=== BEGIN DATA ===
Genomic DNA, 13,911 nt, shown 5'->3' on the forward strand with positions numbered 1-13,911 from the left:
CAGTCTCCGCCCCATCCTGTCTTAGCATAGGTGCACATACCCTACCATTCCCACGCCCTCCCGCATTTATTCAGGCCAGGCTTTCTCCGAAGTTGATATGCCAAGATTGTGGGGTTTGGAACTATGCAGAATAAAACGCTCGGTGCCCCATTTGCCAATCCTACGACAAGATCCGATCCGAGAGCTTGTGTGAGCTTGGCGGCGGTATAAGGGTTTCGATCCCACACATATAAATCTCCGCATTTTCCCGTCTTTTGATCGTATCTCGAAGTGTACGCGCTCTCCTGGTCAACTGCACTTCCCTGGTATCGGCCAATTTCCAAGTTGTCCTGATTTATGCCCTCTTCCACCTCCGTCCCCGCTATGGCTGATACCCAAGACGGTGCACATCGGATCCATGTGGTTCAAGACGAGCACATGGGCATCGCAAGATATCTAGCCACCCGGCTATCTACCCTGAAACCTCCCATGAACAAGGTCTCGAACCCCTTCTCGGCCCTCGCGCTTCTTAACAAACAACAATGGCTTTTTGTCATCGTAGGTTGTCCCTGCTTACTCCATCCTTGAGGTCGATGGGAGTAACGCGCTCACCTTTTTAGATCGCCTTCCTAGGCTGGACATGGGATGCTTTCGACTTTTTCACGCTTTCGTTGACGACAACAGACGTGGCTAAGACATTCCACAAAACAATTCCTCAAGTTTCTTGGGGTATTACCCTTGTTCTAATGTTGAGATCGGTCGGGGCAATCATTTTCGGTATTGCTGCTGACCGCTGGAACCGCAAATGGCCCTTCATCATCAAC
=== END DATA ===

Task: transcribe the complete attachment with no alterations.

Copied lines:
Genomic DNA, 13,911 nt, shown 5'->3' on the forward strand with positions numbered 1-13,911 from the left:
CAGTCTCCGCCCCATCCTGTCTTAGCATAGGTGCACATACCCTACCATTCCCACGCCCTCCCGCATTTATTCAGGCCAGGCTTTCTCCGAAGTTGATATGCCAAGATTGTGGGGTTTGGAACTATGCAGAATAAAACGCTCGGTGCCCCATTTGCCAATCCTACGACAAGATCCGATCCGAGAGCTTGTGTGAGCTTGGCGGCGGTATAAGGGTTTCGATCCCACACATATAAATCTCCGCATTTTCCCGTCTTTTGATCGTATCTCGAAGTGTACGCGCTCTCCTGGTCAACTGCACTTCCCTGGTATCGGCCAATTTCCAAGTTGTCCTGATTTATGCCCTCTTCCACCTCCGTCCCCGCTATGGCTGATACCCAAGACGGTGCACATCGGATCCATGTGGTTCAAGACGAGCACATGGGCATCGCAAGATATCTAGCCACCCGGCTATCTACCCTGAAACCTCCCATGAACAAGGTCTCGAACCCCTTCTCGGCCCTCGCGCTTCTTAACAAACAACAATGGCTTTTTGTCATCGTAGGTTGTCCCTGCTTACTCCATCCTTGAGGTCGATGGGAGTAACGCGCTCACCTTTTTAGATCGCCTTCCTAGGCTGGACATGGGATGCTTTCGACTTTTTCACGCTTTCGTTGACGACAACAGACGTGGCTAAGACATTCCACAAAACAATTCCTCAAGTTTCTTGGGGTATTACCCTTGTTCTAATGTTGAGATCGGTCGGGGCAATCATTTTCGGTATTGCTGCTGACCGCTGGAACCGCAAATGGCCCTTCATCATCAAC